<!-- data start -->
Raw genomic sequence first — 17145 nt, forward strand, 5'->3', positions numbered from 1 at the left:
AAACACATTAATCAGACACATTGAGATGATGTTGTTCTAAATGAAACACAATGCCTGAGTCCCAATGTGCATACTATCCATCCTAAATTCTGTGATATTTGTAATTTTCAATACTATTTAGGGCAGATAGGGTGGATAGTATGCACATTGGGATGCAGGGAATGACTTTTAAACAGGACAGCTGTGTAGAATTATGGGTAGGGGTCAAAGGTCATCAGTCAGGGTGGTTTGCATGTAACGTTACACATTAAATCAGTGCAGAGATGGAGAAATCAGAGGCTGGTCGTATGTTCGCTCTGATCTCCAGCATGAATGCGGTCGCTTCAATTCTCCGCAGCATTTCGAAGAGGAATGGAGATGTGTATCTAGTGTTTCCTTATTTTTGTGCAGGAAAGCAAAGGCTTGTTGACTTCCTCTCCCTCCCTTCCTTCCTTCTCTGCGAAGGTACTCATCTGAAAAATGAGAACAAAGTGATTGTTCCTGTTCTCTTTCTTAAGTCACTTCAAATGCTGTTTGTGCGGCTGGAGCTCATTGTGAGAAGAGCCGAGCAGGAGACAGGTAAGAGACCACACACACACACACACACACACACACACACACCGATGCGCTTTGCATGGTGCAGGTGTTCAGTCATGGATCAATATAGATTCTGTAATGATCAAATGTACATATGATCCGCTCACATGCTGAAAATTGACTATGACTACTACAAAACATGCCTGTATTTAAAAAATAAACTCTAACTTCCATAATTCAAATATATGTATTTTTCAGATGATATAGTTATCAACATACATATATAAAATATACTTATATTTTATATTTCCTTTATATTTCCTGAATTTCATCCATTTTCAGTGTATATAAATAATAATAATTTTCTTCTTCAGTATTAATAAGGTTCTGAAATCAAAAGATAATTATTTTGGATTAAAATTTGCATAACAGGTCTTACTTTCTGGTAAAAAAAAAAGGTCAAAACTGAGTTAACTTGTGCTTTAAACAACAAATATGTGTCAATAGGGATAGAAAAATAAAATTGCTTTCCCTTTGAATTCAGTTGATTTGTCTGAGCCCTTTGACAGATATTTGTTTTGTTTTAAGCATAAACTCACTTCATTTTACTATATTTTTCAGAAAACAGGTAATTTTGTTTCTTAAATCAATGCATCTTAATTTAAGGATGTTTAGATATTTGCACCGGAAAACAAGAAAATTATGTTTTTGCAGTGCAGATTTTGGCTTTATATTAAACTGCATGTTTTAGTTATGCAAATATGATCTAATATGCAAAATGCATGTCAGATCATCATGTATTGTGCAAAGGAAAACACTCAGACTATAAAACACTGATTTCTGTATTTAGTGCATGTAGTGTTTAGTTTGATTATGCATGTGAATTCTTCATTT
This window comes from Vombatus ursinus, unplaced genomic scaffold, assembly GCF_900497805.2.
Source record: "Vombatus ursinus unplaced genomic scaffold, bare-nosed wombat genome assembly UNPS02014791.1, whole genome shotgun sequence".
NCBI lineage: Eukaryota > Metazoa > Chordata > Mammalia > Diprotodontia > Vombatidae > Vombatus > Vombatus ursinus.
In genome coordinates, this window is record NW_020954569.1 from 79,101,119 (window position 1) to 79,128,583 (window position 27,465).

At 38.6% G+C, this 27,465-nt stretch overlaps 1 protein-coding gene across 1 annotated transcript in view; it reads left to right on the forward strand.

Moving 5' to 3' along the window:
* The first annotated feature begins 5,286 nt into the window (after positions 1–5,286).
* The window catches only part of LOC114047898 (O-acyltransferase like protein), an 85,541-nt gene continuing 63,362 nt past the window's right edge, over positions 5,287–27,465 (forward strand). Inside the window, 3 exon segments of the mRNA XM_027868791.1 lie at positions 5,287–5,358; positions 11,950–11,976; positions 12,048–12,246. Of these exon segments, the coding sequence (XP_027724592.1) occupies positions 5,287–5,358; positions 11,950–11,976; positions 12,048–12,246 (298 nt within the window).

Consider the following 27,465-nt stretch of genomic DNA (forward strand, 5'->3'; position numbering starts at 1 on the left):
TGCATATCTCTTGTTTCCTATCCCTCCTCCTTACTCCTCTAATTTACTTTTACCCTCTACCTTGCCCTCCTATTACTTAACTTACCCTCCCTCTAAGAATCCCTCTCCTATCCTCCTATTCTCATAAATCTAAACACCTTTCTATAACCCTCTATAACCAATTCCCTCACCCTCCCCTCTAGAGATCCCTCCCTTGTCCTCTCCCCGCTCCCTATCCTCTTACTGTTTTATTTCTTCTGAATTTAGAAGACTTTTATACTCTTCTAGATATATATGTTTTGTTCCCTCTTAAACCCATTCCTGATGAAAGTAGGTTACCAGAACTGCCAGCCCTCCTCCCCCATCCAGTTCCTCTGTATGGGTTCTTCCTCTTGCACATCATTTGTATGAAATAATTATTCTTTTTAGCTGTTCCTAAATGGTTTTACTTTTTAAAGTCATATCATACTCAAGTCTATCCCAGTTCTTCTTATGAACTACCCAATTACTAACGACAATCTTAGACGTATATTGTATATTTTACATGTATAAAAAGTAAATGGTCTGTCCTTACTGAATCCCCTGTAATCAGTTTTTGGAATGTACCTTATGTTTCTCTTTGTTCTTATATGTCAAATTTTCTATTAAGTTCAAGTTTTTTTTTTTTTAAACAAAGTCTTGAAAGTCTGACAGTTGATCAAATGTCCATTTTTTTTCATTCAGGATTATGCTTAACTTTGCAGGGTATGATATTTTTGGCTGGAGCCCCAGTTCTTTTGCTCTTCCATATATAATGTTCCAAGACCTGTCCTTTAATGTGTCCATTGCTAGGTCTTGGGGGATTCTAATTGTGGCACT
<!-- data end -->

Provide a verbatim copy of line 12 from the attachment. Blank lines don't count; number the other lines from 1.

TGCATATCTCTTGTTTCCTATCCCTCCTCCTTACTCCTCTAATTTACTTTTACCCTCTACCTTGCCCTCCTATTACTTAACTTACCCTCCCTCTAAGAATCCCTCTCCTATCCTCCTATTCTCATAAATCTAAACACCTTTCTATAACCCTCTATAACCAATTCCCTCACCCTCCCCTCTAGAGATCCCTCCCTTGTCCTCTCCCCGCTCCCTATCCTCTTACTGTTTTATTTCTTCTGAATTTAGAAGACTTTTATACTCTTCTAGATATATATGTTTTGTTCCCTCTTAAACCCATTCCTGATGAAAGTAGGTTACCAGAACTGCCAGCCCTCCTCCCCCATCCAGTTCCTCTGTATGGGTTCTTCCTCTTGCACATCATTTGTATGAAATAATTATTCTTTTTAGCTGTTCCTAAATGGTTTTACTTTTTAAAGTCATATCATACTCAAGTCTATCCCAGTTCTTCTTATGAACTACCCAATTACTAACGACAATCTTAGACGTATATTGTATATTTTACATGTATAAAAAGTAAATGGTCTGTCCTTACTGAATCCCCTGTAATCAGTTTTTGGAATGTACCTTATGTTTCTCTTTGTTCTTATATGTCAAATTTTCTATTAAGTTCAAGTTTTTTTTTTTTTAAACAAAGTCTTGAAAGTCTGACAGTTGATCAAATGTCCATTTTTTTTCATTCAGGATTATGCTTAACTTTGCAGGGTATGATATTTTTGGCTGGAGCCCCAGTTCTTTTGCTCTTCCATATATAATGTTCCAAGACCTGTCCTTTAATGTGTCCATTGCTAGGTCTTGGGGGATTCTAATTGTGGCACT